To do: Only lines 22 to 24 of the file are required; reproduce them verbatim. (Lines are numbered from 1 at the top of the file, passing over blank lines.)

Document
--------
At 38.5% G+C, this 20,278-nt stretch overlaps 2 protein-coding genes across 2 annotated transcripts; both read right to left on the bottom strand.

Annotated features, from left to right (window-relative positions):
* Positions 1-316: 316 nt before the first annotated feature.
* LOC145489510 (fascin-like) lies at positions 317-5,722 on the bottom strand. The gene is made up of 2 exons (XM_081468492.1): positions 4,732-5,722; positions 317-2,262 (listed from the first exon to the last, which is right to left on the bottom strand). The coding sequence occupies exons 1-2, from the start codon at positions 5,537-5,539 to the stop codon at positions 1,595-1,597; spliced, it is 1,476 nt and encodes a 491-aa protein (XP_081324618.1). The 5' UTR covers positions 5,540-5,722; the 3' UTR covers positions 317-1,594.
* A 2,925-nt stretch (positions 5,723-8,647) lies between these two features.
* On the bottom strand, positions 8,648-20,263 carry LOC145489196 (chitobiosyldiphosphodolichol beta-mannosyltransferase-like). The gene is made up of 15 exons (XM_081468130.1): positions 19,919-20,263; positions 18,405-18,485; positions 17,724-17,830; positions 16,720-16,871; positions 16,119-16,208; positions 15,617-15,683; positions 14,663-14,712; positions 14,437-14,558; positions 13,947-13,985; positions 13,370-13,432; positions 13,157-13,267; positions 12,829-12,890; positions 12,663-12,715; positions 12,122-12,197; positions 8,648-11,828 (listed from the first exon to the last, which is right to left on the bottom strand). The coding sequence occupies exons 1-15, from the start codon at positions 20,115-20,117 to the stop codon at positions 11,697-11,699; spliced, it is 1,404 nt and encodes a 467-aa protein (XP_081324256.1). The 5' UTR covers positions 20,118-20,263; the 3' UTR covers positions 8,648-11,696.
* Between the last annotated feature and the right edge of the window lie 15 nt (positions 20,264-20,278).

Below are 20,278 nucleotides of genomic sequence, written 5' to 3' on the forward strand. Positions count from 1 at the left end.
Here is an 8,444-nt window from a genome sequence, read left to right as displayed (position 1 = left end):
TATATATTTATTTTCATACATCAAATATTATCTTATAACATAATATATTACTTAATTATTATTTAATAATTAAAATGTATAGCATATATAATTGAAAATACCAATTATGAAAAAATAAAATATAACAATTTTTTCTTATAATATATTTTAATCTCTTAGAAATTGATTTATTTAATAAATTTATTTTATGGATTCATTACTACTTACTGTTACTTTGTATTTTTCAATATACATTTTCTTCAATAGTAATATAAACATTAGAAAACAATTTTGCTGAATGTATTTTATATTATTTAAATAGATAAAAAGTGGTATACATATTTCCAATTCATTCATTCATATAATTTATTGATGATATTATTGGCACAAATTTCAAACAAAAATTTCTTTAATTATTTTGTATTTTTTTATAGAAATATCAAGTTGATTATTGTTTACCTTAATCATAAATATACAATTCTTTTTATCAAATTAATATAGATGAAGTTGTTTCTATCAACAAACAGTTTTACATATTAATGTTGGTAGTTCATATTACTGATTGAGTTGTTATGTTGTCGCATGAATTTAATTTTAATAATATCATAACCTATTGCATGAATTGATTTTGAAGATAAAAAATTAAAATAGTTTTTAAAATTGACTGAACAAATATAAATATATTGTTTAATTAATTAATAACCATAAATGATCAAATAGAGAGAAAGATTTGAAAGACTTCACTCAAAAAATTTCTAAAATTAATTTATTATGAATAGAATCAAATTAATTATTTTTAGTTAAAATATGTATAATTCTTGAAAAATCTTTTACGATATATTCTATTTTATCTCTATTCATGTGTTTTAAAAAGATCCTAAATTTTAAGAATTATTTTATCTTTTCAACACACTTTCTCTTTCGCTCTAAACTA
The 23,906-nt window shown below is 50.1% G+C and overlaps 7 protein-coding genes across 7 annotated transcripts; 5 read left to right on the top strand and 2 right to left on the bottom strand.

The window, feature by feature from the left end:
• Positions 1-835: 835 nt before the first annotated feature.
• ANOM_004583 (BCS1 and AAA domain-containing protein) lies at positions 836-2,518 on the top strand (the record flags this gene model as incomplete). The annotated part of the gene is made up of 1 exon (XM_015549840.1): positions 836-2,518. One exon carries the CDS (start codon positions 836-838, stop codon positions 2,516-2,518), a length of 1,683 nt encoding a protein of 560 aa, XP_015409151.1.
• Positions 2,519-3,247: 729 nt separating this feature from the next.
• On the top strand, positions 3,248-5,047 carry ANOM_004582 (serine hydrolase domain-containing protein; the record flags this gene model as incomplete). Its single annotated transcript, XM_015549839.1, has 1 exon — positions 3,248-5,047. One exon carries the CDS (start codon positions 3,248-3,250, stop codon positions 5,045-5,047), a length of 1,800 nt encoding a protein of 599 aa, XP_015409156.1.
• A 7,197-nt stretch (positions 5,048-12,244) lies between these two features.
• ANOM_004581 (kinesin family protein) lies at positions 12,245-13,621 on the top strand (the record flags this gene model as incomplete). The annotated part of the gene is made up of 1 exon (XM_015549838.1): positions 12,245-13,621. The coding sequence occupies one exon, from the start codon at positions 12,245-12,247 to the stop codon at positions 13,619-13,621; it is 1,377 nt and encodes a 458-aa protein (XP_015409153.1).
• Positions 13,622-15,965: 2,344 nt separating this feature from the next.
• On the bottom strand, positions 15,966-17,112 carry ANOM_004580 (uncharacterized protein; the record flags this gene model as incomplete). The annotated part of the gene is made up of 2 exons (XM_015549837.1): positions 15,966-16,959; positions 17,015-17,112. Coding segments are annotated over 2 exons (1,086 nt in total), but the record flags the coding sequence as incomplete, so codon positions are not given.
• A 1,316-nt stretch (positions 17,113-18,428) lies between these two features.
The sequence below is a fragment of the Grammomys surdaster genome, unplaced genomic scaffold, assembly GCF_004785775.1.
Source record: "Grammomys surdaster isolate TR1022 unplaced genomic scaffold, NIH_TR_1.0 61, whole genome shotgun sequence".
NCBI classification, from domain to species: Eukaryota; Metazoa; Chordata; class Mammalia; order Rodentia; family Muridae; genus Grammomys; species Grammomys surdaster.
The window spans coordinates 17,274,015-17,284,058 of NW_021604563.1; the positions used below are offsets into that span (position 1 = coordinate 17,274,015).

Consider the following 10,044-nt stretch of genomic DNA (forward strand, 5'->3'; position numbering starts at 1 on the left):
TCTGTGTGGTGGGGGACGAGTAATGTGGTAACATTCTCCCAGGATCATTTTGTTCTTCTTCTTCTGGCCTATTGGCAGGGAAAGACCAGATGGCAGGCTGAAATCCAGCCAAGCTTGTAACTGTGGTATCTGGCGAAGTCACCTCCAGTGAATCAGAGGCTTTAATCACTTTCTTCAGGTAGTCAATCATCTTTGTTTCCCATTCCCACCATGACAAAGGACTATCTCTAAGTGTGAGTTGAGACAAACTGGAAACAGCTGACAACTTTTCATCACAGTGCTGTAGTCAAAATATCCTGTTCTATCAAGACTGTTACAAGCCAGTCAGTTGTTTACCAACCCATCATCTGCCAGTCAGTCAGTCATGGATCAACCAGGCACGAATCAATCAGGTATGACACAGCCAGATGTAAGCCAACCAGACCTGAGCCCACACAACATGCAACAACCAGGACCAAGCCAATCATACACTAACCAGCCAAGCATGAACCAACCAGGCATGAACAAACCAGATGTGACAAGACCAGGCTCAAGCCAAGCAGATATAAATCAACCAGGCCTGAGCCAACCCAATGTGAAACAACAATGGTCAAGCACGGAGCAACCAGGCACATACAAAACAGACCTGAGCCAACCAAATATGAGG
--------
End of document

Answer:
The sequence below is a fragment of the Grammomys surdaster genome, unplaced genomic scaffold, assembly GCF_004785775.1.
Source record: "Grammomys surdaster isolate TR1022 unplaced genomic scaffold, NIH_TR_1.0 61, whole genome shotgun sequence".
NCBI classification, from domain to species: Eukaryota; Metazoa; Chordata; class Mammalia; order Rodentia; family Muridae; genus Grammomys; species Grammomys surdaster.